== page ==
A deserted moon base. A deadly mission. Thoughts on The Silent Sea

(image courtesy IMP Awards)

The very best science fiction stories are almost always searing explorations of what it means to be human.

It doesn’t matter if they are set on a future Earth, out in the depths of interstellar space or on an alien planet, we bear witness to the very best and worst of humanity with people placed in situations often far beyond their initial understanding who are called upon to think and act in ways that test them to breaking point, and reveal, tellingly, the truth of the person within.

That is very much the case in The Silent Sea, a tautly constructed eight-part series from South Korea set on the moon where a team of scientists and soldiers have been sent to retrieve “important samples” from the decommissioned Balhae Station which sits perched and eerily dark and silent on the edge of a massive cliff in the harsh but romantically named “Mare Tranquillitatis” (or Sea of Tranquility)”.

Originally named “The Silent Sea” in its discoverer Galileo, this part of the Moon was deemed promising enough for the South Korean Government to set up the base and to keep it running long after many other governments left Earth’s orbiting body, more concerned with serious issues back home, including the perilously low supply of water which sees the world locked in what appears to be eternal drought.

Fish are dead, trees a memory and the idea of swimming in pool or taking showers are the stuff of nostalgia and legend, a dystopian future where the rich have more water than the poor and social inequity is rife.

Lured by the promise of increased water allocations, the team that sets forth for the moon in the opening episode of the show simply want to get in and get out, and reap the watery reward coming their way.

Everyone but Doctor Song Ji-an (Bae Doona), a withdrawn scientist whose onetime specialisation in astrobiology, which she dropped five years earlier for reasons which she refuses to divulge, will come in handy as the team, including Captain Han Yoon-jae (Gong Yoo), Doctor Dr. Hong Ga-Young (Kim Sun-young) and and head of security Chief Gong Soo-hyuk (Lee Moo-saeng), seek to grab the mysterious samples which are important enough for the government to mount a major mission for.

Naturally, of course, things go horribly, terribly wrong with the spaceship crashing, lives being lost and the truth slowly but brutally dawning that there are a great many secrets held in Balhae Station, many of which could prove to be quite deadly.

Quite how deadly mounts episode by intense edge-of-the-seat episode, which call upon sci-fi properties as diverse as Alien, Event Horizon and Solaris, to name a few, to create a haunting sense of impending danger, which begins manifesting in a way that suggests a heady mix of Agatha Christie whodunnit and political thrillers like Three Days of the Condor.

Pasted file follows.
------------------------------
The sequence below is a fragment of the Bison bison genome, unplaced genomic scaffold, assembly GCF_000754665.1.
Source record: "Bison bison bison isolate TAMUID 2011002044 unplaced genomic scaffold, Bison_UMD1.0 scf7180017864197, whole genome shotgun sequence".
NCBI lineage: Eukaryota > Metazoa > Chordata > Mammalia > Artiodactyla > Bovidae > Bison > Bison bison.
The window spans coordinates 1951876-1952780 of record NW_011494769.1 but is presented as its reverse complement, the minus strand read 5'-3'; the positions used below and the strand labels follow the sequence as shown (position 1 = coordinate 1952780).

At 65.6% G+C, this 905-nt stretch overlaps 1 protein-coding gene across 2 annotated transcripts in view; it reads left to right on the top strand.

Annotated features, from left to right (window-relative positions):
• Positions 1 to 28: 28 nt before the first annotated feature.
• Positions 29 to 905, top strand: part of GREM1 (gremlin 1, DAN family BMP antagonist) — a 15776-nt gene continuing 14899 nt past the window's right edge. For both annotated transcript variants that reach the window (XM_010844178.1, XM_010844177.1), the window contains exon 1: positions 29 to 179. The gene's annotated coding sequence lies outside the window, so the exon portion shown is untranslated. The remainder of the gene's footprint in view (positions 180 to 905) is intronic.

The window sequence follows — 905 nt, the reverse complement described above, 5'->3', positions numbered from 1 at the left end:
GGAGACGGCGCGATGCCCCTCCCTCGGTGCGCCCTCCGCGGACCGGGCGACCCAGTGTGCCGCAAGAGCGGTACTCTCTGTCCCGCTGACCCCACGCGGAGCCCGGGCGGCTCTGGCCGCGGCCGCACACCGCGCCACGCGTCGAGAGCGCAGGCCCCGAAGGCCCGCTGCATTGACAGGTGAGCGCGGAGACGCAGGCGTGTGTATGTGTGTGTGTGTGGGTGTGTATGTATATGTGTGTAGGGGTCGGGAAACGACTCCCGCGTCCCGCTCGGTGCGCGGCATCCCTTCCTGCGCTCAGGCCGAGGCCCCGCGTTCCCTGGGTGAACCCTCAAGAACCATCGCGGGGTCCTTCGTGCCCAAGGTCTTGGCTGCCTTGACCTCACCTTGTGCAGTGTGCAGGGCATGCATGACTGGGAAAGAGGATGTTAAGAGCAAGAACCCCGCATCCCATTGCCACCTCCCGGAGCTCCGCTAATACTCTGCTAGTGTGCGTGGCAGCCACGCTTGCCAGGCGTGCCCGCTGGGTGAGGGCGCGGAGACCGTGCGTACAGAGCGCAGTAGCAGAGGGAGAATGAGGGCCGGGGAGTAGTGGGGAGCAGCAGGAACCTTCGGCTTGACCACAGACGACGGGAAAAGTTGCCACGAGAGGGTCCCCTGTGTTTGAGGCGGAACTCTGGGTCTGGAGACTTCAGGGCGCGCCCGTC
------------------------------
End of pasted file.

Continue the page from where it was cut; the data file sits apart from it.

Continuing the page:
Driven by a tightly-woven screenplay which propels the action full sped ahead while allowing enough time for characters to undergo crises of confidence, sudden onset grief and to do the scientific research, rushed though it is, that will allow them to work out what the hell happened at Balhae and why everyone wants to get samples from there so very badly.

They also hope it will give them the answers they need to survive an increasingly deadly experience which appears to be claiming lives faster than anyone can understand who’s taking them and why.

In amongst all of the action and secrets and lies, Dr Song is one of her own, one which speaks to the heavy hand of grief that has weighed her down for five long years and which has its origins and possible resolution at Balhae.

The Silent Sea manages to seamlessly and affectingly balance some intimate moments of raw humanity with a gathering conspiracy-heavy narrative where nothing is at it seems and everyone lives are in danger in one way or another.

The show stands, it must be said, as yet another example, if you actually need one, and clearly the team going to Balhae Station very much needs it, that you should never go inside an empty space station or moon base.

It doesn’t matter if the lights come on and the systems whirr to life, sooner or later bodies will pop in ghostly profusion – the government says at Balhae everyone died of a radiation leak but levels are normal when the team gain admittance, suggesting a darker, far more troubling cause of the mass deaths – crew members will go the way of the corpses in the hallways and things will go south dramatically and with an eventual low survival count.

The brilliance of The Silent Sea, apart from finely-etched performances and a surprising cheeky sense of humour largely courtesy of clownish main pilot Kim Sun (Lee Sung-Wook), is that manages to build a charged sense of dread and blood-curdling mystery without once sacrificing even an iota of its rich, raw humanity.

This means that as the episodes progress and secrets are revealed and dangers come to the fore, some so rapidly fatal that preventing them is all but impossible, we never lose sight of the beautifully drawn characters at the centre of all the action, and our emotional investment in their welfare is maintained and never diminished.

This is sci-fi as it should be told – alive with action and adventure, otherworldliness and mystery but still replete with a richly vibrant sense of humanity, the kind that takes what could been epic, empty action and blockbustery worldbuilding without them and gives them purpose, meaning and immense emotional impact, all of which builds to a final act so moving and poetically expressed that you will ache as you watch it, all too aware that life is fleeting and we must do everything we can to safeguard, no matter what form it takes.

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